Fresno Art Museum
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Fresno Art Museum
Fresno Art Museum

The Fresno Art Museum is an art museum in Fresno, California. The museum's collection includes contemporary art, modern art, Mexican and Mexican-American art, and Pre-Columbian sculpture.[1]


According to the museum website, the museum descends from the Fresno Art League, a group of local artists that was founded in the late 1940s and that gathered sufficient community support to incorporate as the Fresno Art Center in 1949 and to erect an Art Center building in Radio Park in 1960. The American Association of Museums granted the Art Center accreditation in 1973.

Under the direction of Robert Barrett,[2] in 1985 the name was changed to Fresno Arts Center and Museum, and then again in 1988 changed again to Fresno Art Museum.[3] Robert Barrett, the Museums Director and Curator through 1980 up until 1994 was the driving force by the museums expansion, collection growth, establishment of an endowment fund, growth in adult education through a partnership with Fresno City College and even attempted to raise the and tourism in an initiative called "Arts to Zoo".[4]

Noteworthy artists and exhibitions

The Fresno Art Museum became renowned for its exhibitions of Feminist Art going from an unknown "art center" to nationally known with an exhibit of the artist Judy Chicago's "the Dinner Party".[5]

The Museum worked closely with major California galleries such as Mekler Gallery, Ankrum Gallery,[6]Jack Rutberg,[7]Toby C Moss Gallery, Dorothy Goldeen[8] and Jan Baum Gallery[9] who had access to major California art collections as well as held amazing inventory of major California artists. With Robert Barrett as curator, the museum put together exhibitions with printed catalogs art artist including Picasso, Goya, Pissaro, Helen Lundeberg, Ynez Johnston,[10]Ruth Weisberg, Barbara Barrett, Frank Lobdell, Lee Mullican, Wayne Thiebaud,[11]F Scott Hess, David Ligare, Darren Waterston,[12]Betye Saar, Robert Cremean, Rodan, Fletcher Benton,[13]Claire Falkenstein, Emerson Woelffer, August Madrigal, Gronk, Frank Romero, Gilbert Magu Lujan, Kathryn Jacobi,[14]Alan Sonfist, Nancy Yodelman, EZ Smith, Melvin Schuler, Bruce Beasely, Christo, Morris Broderson,[15][16]Kathy Wosika, Tom Foolery[17]Susan Sloan Lewis,[18]Clement Renzi, Beth Van Hoesen, Mark Adams, James H Shepard,[19][20]Millard Sheets[21] many of which where career changers for the artist. An excellent example is the "DJUNA set" an exhibition and catalog of June Wayne's lithographs which revitalized her career.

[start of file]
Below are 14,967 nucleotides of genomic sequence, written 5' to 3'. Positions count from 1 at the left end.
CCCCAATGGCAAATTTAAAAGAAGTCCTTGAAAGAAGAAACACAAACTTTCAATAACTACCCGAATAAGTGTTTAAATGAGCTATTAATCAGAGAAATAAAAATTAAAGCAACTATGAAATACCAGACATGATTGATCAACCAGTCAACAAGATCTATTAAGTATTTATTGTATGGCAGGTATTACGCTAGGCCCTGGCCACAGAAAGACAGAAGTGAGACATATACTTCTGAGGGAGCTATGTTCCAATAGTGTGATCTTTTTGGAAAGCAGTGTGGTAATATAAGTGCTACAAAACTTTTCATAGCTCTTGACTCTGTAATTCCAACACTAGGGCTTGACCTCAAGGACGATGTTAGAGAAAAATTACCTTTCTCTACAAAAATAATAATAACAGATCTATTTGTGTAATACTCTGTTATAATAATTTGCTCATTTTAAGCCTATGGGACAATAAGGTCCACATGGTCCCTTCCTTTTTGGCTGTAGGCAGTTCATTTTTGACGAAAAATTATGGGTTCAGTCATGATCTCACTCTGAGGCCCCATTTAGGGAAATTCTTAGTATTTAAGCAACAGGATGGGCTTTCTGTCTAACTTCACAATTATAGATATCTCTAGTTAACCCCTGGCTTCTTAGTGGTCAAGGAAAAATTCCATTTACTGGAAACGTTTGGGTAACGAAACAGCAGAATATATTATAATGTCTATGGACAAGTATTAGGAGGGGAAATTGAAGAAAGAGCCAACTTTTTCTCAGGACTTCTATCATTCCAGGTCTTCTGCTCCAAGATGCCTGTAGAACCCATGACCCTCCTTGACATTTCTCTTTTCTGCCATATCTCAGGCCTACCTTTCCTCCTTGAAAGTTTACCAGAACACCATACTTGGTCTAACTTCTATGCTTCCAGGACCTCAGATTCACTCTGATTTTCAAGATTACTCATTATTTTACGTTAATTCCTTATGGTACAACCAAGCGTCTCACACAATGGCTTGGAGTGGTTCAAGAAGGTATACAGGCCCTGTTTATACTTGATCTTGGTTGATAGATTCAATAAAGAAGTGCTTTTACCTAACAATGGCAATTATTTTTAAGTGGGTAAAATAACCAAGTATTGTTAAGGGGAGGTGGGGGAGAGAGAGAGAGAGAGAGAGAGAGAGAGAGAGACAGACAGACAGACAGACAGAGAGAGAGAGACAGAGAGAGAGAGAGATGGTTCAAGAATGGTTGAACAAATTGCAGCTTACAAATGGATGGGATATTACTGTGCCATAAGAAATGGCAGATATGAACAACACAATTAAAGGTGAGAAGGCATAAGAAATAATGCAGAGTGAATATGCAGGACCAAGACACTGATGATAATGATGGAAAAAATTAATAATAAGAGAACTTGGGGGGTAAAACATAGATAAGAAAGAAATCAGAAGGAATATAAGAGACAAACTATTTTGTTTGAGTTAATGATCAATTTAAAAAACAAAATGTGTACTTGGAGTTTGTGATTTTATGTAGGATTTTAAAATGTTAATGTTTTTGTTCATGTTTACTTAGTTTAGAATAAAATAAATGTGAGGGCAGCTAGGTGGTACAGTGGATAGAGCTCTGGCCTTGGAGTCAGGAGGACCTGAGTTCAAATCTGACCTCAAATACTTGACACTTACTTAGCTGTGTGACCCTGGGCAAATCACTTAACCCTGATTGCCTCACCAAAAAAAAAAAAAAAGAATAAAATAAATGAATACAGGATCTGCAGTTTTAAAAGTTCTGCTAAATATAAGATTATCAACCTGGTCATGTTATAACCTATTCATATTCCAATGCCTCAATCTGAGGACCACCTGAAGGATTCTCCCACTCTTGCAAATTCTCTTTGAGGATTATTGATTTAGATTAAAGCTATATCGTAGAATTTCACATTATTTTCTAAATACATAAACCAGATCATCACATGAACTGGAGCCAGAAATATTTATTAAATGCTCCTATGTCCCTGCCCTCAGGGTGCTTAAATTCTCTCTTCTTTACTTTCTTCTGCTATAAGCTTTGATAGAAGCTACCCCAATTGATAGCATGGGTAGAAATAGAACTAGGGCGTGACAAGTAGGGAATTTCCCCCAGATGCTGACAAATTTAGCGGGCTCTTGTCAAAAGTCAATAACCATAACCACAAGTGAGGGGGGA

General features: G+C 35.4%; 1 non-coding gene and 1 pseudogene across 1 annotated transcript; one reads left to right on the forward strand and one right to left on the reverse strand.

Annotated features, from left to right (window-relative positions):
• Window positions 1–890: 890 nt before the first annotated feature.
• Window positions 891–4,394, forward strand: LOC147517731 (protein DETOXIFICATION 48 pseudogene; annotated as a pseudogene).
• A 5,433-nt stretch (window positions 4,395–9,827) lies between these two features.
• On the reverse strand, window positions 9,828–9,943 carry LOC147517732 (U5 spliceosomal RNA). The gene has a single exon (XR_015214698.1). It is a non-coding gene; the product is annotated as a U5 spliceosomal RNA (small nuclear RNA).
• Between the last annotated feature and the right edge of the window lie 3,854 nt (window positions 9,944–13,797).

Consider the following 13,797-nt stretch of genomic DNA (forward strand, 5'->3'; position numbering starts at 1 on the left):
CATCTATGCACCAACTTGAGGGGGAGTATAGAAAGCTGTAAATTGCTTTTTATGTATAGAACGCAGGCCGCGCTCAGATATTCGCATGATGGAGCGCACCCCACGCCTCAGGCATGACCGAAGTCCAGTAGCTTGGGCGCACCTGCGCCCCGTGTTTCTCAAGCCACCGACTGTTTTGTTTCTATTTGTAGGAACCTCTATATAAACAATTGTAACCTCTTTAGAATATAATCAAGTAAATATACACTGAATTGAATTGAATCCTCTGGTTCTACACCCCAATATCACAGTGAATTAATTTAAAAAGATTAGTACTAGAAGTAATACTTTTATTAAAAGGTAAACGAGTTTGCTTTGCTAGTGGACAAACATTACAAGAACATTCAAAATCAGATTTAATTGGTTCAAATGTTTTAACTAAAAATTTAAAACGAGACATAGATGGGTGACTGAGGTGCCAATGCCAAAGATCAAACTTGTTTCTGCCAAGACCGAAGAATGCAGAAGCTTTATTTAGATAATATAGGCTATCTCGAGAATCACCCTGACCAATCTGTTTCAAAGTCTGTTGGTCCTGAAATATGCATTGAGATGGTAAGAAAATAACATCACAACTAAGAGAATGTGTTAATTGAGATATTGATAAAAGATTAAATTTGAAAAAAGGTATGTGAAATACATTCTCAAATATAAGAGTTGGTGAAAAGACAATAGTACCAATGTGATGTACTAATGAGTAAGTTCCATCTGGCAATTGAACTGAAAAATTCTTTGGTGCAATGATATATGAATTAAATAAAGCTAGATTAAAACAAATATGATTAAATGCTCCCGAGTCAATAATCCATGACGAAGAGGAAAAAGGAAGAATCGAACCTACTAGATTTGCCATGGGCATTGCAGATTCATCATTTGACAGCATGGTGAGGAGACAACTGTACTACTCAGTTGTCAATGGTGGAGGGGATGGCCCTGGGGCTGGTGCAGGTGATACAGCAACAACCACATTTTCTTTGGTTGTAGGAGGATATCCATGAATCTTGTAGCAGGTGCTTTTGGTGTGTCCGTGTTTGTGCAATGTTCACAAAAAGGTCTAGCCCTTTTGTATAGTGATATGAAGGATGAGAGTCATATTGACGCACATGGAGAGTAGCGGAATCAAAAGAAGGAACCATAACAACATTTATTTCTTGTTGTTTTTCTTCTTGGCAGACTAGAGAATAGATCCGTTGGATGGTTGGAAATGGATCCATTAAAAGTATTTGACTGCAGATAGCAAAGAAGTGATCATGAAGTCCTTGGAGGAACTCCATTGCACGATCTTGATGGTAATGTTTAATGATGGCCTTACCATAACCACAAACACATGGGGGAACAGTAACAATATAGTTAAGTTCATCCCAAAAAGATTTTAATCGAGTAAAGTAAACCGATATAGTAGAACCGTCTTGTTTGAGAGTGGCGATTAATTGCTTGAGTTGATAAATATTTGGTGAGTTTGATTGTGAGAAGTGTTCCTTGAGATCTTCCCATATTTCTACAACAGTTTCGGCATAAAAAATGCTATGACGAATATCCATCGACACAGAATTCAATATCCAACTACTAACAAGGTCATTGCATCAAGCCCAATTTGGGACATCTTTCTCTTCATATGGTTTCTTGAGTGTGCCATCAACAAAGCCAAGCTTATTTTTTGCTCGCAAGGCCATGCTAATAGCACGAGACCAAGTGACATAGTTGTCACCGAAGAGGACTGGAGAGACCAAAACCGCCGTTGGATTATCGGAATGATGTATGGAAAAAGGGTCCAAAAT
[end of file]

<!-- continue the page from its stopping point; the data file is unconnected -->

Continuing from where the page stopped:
The Fresno Art Museum while under Robert Barrett's leadership along with Board Member George Y Blair in late 1990 set up a trust to acquire the estate, including the artwork of renowned American sculptor Robert Cremean.[22][23] After Barrett's departure from the Museum, the relationship became tenuous. Cremean accused the museum, specifically Blair, of not living up to the contractual agreement associated with the trust. In particular, the contract stated the museum would house as well as display on an ongoing basis Cremean's art. With Barrett's departure, fundraising slowed, and the museum's board floundered in hiring a new director. Thus, without any art leadership, Cremean became frustrated. Eventually, Cremean sued Blair and the Fresno Art Museum which ended in the dissolution of the contract. While some very exquisite examples of Robert Cremean's work still reside at the Fresno Art Museum, Cremean moved his home state of Ohio taking his collection and estate with him.[24]


  1. ^ Michaelson, Judith (6 April 1993). "Central Valley's Fresno: Home of Raisins--and Art?". Los Angeles Times. Retrieved 2015.
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  3. ^ "Museum History". Fresno Art Museum. Retrieved 2015.
  4. ^ city tax for art
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External links

Coordinates: 36°46?15?N 119°46?26?W / 36.7708°N 119.7739°W / 36.7708; -119.7739

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